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A hitchhiking robot managed to survive several major trips, but researchers had to pull the plug after it was vandalized in Philadelphia. Just two weeks into its expected cross-country trip across America, after starting on July 17 in Massachusetts, the robot was damaged beyond repair. Researchers don't know who is responsible for damaging the robot, or why it happened.
For drivers courteous enough to pick up the robot, it was designed to provide informative factoids and enjoy "limited" conversations. hitchBOT has a GPS tracker installed and a built-in camera able to take photos every 20 minutes, so researchers can follow its progress.
"hitchBOT's trip came to an end last night in Philadelphia after having spent a little over two weeks hitchhiking and visiting sites in Boston, Salem, Gloucester, Marblehead, and New York City. Unfortunately, hitchBOT was vandalized overnight in Philadelphia; sometimes bad things happen to good robots."
Patients with heart problems can now have a custom microchip installed, able to give them advance notice of potential heart problems. Once inserted into the pulmonary artery, the CardioMEMS system is able to track heart function - and upload data to healthcare supervisors.
"You have more faith and trust. People are looking at, watching me and I feel safer," said Reg Youngman, one of the first people to have the microchip installed, in a statement published by Euronews. "Because in the past I never knew quite when something was going to hit me badly and when it did, it was usually, it had gone too far and hit me really badly."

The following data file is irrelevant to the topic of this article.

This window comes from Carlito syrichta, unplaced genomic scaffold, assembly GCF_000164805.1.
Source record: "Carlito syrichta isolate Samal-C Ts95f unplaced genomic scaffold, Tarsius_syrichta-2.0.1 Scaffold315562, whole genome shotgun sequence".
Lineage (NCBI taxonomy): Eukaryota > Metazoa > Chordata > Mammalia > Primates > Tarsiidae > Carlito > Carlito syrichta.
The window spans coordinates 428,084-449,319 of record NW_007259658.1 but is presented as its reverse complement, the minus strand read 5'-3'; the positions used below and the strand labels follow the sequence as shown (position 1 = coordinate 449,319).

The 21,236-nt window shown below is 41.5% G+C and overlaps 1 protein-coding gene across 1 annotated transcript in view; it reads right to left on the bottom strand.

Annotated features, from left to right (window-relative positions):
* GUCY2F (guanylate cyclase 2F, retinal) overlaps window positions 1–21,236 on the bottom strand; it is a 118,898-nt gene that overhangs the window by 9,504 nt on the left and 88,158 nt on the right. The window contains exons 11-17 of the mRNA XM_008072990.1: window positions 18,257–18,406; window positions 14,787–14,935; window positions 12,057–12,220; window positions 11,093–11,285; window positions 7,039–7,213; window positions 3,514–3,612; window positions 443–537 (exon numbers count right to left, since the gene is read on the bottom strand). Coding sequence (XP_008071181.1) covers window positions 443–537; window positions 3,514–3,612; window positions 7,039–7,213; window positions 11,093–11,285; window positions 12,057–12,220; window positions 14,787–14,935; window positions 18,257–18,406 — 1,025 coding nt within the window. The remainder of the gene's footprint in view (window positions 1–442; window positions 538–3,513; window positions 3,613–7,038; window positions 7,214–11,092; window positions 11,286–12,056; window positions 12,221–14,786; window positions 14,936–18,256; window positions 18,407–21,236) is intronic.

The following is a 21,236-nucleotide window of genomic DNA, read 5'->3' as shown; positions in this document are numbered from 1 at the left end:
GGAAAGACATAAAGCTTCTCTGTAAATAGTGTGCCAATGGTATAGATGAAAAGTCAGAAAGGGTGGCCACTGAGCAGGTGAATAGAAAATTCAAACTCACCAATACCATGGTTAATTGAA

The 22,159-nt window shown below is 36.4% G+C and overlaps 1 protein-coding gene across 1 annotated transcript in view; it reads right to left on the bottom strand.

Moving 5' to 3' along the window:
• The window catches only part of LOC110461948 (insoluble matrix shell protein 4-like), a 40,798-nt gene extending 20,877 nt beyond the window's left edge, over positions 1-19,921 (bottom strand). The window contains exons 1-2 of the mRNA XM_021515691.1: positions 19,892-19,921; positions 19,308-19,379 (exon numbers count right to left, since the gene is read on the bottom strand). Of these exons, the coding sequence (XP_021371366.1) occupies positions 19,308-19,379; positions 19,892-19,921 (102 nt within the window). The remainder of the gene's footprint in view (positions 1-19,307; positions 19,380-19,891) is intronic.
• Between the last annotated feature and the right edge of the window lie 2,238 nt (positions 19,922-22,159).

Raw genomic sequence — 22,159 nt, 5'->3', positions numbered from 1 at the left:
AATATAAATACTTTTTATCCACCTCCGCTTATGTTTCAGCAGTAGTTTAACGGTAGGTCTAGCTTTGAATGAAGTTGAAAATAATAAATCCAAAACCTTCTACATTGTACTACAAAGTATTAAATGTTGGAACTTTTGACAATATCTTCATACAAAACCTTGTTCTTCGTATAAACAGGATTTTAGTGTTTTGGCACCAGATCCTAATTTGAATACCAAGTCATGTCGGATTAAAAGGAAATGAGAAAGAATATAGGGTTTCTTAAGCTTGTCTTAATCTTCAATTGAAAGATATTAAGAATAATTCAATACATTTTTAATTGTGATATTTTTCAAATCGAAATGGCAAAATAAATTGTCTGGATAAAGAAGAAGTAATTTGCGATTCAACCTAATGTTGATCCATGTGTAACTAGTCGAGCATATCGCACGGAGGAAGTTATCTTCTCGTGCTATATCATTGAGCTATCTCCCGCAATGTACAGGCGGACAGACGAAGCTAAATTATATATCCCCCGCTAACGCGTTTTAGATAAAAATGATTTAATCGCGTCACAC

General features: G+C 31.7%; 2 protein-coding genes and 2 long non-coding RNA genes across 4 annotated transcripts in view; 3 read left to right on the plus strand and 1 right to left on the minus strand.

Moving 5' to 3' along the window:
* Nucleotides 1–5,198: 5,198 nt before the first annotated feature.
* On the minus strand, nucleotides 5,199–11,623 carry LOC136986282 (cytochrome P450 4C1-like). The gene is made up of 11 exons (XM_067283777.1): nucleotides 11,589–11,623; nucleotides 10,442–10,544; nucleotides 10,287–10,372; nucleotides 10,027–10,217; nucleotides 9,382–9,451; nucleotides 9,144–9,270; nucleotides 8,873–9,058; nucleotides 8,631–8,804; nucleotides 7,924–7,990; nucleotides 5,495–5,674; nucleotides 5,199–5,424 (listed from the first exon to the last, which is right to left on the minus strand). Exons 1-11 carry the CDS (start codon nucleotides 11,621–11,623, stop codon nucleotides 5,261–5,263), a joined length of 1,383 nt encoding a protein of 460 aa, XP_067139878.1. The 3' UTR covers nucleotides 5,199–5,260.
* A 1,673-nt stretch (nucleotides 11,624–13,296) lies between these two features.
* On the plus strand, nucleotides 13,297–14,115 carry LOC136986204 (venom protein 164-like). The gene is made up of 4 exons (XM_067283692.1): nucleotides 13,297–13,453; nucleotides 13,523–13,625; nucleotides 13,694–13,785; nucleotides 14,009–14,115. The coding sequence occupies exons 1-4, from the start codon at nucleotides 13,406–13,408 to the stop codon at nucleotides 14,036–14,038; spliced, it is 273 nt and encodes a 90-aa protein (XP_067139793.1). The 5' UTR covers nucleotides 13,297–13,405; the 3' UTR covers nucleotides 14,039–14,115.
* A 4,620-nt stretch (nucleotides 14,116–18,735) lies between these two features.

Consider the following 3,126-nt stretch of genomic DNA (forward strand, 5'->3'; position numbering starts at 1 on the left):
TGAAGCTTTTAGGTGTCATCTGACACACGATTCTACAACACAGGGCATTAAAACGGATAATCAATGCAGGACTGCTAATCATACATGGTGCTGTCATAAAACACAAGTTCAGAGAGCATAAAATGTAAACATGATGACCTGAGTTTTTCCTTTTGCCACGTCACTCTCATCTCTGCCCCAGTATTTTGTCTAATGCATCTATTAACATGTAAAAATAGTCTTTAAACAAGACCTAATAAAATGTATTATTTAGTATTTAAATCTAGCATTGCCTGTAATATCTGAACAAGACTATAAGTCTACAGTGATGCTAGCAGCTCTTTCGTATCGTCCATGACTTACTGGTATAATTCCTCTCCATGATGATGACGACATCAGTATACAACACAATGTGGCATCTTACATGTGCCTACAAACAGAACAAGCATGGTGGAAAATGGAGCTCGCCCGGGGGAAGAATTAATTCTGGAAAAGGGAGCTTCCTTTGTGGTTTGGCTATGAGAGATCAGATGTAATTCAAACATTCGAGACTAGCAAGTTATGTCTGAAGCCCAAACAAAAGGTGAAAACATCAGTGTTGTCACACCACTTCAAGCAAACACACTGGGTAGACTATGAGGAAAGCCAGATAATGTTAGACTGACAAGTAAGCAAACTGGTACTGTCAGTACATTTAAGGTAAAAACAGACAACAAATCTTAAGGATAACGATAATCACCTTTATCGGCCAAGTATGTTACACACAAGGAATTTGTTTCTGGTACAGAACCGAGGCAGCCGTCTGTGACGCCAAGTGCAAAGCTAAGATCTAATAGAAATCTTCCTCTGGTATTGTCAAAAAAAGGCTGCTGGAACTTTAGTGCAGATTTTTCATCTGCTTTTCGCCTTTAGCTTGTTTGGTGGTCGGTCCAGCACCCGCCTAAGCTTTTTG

The CardioMEMS HF System is the first implantable device supporting remote functionality, so health care professionals are able to remotely monitor the condition of their patients. Heart failure is one of the more common reasons people over the age 65 end up in the hospital, so closer evaluation of patients could help save lives.
SoftBank CEO Masayoshi Son has thought very carefully about robots and artificial intelligence, with lots of thoughts regarding emotions and compassion - especially towards humans.
"I'm sure that most people would rather have the warm-hearted person as a friend," Son said during the SoftBank World conference, as noted by Tech in Asia. "Someday robots will be more intelligent than human beings, and [such robots] must also be pure, nice, and compassionate toward people."
Trying to figure out how much human-like emotional functionality robots should have, however, is extremely difficult. There is growing concern that artificial intelligence could pose a threat to humans, though robot supporters believe that can be controlled.
Facebook has unveiled its Aquila solar-powered drone, designed to help provide Internet access - and connect - as many people across the world as possible.
The aircraft, which has a V-shaped, carbon fiber body, weighs up to 1,000 pounds - and has a wingspan equivalent to a Boeing 737. Once in the air, it can fly at altitudes between 60,000 to 90,000 feet, while staying airborne for up to three months at a time.
Once finalized, Facebook will work with Internet service carriers across the world, and will sell Internet access to residents located in remote areas.
The National Transportation Safety Board (NTSB) has released Virgin Galactic SpaceShipTwo pilot Peter Siebold's frightening account of what happened as the test craft broke apart after suffering a "serious anomaly."
Aware that SpaceShipTwo disintegrated, Siebold blacked out as the cool air was extremely difficult to breathe. The next time he woke up, he desperately tried to active the equipped backup oxygen, and his next memory was when his parachute automatically deployed.